Cheating on the diesel emissions tests triggered a profit plunge at Volkswagen’s namesake brand for the first quarter.

Nine months have been passed since Volkswagen admitted it rigged emissions tests on 11 million diesels around the world. And the financial repercussions have been in accordance with the automaker’s actions. The German auto group posted a record loss last year, after setting aside 16.2 billion euros to cover the costs of the scandal. On Tuesday, VW said the operating profit of its main marque crushed to 73 million euros (81 million dollars) in the first quarter from 514 million euros last year, with an operating margin of 0.3 percent, way behind of the 6 percent mid-term goal.

As for automaker’s other brands, Audi reported a slight 100 million euro drop in operating profit to 1.3 billion euros, Skoda made a strong 30 percent jump to 315 million euros, with a corresponding growth in its operating margin, from 1.5 to 2.6 percent, while Seat is also on a profitable path. Porsche managed to stay on a successful trajectory, with an operating profit of 895 million euros, up from 765, and with an industry-record margin of 16.6 percent.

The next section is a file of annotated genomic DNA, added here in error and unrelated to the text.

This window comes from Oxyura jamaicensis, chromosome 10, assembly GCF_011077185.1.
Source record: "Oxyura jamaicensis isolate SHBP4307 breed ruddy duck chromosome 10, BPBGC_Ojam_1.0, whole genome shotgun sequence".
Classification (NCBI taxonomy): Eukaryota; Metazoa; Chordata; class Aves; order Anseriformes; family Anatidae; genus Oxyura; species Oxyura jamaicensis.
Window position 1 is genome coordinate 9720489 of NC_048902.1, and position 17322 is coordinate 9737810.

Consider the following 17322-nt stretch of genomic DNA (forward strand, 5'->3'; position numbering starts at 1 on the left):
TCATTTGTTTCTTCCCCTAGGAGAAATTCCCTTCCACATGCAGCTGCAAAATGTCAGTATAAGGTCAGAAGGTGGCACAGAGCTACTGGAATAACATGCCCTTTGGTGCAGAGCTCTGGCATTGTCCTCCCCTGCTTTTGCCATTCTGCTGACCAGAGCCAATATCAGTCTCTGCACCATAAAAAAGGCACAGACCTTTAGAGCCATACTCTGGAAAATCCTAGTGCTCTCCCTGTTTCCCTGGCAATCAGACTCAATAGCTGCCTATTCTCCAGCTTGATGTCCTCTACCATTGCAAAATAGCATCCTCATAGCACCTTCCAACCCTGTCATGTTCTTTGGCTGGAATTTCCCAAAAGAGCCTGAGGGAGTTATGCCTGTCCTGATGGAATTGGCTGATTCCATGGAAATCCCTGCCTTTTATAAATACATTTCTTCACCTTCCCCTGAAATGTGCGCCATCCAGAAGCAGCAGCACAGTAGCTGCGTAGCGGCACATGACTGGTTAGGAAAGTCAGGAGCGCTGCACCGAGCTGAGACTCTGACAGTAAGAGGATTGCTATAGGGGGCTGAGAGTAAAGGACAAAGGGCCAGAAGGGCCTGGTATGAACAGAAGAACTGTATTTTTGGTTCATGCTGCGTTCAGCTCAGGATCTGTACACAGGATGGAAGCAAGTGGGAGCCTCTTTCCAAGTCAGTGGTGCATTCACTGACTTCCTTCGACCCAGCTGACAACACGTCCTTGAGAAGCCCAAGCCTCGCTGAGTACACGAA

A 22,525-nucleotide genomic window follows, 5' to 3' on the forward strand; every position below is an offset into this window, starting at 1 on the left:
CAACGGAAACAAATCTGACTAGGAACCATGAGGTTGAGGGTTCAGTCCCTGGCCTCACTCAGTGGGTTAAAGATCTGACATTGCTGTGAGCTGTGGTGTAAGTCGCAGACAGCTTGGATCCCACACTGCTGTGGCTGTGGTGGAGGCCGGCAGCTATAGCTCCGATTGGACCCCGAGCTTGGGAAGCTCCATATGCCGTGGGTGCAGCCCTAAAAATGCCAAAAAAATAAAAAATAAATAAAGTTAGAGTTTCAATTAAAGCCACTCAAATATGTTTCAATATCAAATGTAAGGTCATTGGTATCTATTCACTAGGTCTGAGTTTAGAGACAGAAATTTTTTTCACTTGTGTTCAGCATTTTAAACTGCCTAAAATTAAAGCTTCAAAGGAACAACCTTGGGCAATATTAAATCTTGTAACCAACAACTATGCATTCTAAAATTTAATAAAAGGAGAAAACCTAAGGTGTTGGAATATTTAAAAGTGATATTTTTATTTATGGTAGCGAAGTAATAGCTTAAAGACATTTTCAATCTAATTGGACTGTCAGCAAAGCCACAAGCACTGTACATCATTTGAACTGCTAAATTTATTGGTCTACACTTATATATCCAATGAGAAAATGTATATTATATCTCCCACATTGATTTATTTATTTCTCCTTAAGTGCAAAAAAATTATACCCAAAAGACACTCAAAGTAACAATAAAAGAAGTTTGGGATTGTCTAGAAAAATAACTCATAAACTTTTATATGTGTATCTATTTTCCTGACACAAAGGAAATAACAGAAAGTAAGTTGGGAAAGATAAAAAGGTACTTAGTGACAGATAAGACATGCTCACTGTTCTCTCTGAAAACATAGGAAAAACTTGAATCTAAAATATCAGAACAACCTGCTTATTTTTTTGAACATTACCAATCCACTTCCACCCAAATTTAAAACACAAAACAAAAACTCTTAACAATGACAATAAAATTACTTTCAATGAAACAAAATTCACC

Therefore, offsetting the weak results of the core brand, operating profit for the entire group increased to 3.44 billion euros from 3.33 billion euros. That result included 309 million euros in positive special items, including currency-related adjustments to the provisions in connection with the diesel issue. For 2016 as a whole, VW reiterated guidance issued in April for the group’s operating margin to come to between 5 and 6 percent, versus 6 percent last year, adjusted for special items.


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